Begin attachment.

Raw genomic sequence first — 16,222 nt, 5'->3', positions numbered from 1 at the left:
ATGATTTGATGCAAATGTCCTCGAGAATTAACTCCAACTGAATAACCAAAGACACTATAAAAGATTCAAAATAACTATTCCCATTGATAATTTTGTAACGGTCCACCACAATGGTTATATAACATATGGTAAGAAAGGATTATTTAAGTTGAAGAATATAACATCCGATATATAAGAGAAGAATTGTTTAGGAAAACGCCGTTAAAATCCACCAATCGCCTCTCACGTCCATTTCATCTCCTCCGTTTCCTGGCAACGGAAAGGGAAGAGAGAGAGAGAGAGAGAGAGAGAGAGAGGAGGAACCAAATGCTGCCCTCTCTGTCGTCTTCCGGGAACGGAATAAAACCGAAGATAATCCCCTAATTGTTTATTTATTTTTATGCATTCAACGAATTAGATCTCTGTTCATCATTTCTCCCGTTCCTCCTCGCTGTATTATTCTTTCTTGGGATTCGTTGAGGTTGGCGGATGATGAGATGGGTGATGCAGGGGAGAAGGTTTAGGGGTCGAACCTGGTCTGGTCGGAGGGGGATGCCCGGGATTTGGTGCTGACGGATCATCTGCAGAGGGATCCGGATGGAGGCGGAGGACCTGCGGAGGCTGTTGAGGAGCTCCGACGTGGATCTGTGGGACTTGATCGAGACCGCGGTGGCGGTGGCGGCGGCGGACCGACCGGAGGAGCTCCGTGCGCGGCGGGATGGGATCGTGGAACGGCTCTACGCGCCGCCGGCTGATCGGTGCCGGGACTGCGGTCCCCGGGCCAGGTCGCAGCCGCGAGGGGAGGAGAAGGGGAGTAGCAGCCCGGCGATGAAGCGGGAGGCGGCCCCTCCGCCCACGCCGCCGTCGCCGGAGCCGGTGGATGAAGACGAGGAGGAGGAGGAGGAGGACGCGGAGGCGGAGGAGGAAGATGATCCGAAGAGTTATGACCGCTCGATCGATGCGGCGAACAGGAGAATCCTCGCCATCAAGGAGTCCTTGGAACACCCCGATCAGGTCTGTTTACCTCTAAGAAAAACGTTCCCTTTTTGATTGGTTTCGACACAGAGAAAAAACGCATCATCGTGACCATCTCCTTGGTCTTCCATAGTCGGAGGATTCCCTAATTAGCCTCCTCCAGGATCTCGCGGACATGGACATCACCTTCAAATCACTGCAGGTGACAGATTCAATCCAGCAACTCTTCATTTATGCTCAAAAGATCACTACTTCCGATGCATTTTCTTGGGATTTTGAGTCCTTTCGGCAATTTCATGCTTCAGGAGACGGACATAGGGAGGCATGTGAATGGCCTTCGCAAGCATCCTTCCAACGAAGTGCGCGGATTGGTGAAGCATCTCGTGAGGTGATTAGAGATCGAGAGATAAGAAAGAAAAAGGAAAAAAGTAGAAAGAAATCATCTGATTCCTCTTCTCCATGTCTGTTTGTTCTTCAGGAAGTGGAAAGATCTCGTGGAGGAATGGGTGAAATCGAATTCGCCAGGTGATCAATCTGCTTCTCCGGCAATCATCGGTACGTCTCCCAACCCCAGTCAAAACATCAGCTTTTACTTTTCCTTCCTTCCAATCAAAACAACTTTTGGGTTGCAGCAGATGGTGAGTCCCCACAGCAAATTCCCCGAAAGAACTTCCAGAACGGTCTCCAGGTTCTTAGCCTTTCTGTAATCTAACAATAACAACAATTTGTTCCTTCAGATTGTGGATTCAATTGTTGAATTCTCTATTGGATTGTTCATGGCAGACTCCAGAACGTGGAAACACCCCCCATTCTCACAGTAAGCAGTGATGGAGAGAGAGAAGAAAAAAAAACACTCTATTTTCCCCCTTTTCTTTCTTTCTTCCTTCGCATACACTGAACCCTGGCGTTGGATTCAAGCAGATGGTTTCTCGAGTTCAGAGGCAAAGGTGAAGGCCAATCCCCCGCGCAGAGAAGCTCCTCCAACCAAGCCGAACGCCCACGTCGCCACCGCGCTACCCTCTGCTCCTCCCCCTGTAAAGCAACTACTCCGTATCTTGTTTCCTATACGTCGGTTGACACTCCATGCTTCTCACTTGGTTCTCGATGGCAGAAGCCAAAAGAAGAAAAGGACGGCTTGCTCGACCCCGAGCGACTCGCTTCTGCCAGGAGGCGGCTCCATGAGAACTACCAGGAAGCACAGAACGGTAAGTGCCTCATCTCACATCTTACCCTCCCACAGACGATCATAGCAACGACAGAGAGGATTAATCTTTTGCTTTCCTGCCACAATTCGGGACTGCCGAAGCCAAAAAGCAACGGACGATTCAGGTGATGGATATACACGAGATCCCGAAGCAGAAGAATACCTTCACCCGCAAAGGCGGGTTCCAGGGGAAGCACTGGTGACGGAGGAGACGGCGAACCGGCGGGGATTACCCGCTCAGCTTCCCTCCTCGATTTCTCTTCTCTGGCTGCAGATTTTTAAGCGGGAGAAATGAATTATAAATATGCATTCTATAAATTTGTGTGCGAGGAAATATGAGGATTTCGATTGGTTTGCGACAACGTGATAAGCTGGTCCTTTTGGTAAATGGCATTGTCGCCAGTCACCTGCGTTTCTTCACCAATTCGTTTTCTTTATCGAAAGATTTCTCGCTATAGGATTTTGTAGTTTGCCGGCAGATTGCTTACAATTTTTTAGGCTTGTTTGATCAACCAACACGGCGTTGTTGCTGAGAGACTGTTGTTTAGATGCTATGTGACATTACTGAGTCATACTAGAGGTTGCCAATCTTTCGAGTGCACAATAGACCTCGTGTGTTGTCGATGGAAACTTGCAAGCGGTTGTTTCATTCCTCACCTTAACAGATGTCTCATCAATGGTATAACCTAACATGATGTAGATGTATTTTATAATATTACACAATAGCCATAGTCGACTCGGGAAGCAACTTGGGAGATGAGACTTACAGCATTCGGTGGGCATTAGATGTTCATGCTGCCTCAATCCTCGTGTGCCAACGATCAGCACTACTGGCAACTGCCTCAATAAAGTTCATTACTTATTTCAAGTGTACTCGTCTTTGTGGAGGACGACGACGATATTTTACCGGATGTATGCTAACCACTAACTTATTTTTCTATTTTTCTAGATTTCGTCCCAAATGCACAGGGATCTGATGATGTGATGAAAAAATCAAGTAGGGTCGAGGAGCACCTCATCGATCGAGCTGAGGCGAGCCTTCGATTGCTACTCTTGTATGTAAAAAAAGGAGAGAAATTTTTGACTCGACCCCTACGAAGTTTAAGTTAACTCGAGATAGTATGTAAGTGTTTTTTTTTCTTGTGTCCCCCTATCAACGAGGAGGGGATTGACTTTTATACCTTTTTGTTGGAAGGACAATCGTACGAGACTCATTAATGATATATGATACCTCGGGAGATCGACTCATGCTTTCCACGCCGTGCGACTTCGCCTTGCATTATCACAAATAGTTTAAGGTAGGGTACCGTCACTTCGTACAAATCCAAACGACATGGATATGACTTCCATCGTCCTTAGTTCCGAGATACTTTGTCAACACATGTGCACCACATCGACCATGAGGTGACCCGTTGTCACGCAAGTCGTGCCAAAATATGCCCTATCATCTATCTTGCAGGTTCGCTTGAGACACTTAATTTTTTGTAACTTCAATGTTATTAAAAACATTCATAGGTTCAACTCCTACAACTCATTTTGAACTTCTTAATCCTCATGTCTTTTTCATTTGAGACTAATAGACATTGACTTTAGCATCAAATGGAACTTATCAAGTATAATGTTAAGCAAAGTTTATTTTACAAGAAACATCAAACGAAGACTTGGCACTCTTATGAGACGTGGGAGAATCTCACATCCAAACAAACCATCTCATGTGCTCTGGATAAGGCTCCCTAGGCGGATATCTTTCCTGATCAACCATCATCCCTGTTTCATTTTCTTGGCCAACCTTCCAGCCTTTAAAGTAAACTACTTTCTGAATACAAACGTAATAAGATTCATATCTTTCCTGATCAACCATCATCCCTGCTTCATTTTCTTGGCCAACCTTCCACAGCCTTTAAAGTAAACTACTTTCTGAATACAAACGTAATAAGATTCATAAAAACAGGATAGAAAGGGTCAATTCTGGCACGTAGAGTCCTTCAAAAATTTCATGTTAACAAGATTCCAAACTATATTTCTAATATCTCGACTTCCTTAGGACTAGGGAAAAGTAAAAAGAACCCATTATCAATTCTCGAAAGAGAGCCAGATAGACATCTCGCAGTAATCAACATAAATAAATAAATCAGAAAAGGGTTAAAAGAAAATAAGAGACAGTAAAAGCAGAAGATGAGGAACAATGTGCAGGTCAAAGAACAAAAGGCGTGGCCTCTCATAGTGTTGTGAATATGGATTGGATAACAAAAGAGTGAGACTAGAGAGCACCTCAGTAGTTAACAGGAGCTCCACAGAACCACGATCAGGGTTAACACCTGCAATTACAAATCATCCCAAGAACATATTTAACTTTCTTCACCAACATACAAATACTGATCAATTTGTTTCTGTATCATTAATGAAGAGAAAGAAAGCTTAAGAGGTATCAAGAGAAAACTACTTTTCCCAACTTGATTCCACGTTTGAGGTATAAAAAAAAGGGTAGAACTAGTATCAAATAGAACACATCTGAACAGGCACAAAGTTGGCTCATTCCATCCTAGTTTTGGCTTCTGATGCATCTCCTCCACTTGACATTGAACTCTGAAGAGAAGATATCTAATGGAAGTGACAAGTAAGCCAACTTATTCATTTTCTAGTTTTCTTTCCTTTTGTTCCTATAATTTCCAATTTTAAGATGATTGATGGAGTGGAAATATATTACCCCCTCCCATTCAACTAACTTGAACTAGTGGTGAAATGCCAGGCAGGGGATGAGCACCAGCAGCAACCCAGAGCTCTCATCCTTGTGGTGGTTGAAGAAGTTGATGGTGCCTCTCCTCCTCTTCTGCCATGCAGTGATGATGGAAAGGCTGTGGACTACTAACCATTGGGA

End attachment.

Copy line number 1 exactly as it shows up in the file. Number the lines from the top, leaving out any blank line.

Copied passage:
Raw genomic sequence first — 16,222 nt, 5'->3', positions numbered from 1 at the left: